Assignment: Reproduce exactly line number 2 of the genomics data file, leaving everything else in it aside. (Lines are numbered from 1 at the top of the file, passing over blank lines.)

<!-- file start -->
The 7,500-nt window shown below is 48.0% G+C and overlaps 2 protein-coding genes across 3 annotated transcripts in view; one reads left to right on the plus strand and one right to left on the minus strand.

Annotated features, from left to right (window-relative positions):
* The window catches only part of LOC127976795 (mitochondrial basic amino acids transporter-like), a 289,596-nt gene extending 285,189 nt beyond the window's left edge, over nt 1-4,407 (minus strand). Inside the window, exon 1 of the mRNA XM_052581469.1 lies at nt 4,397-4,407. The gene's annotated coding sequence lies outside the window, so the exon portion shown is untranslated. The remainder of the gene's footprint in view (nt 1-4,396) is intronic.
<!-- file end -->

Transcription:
Annotated features, from left to right (window-relative positions):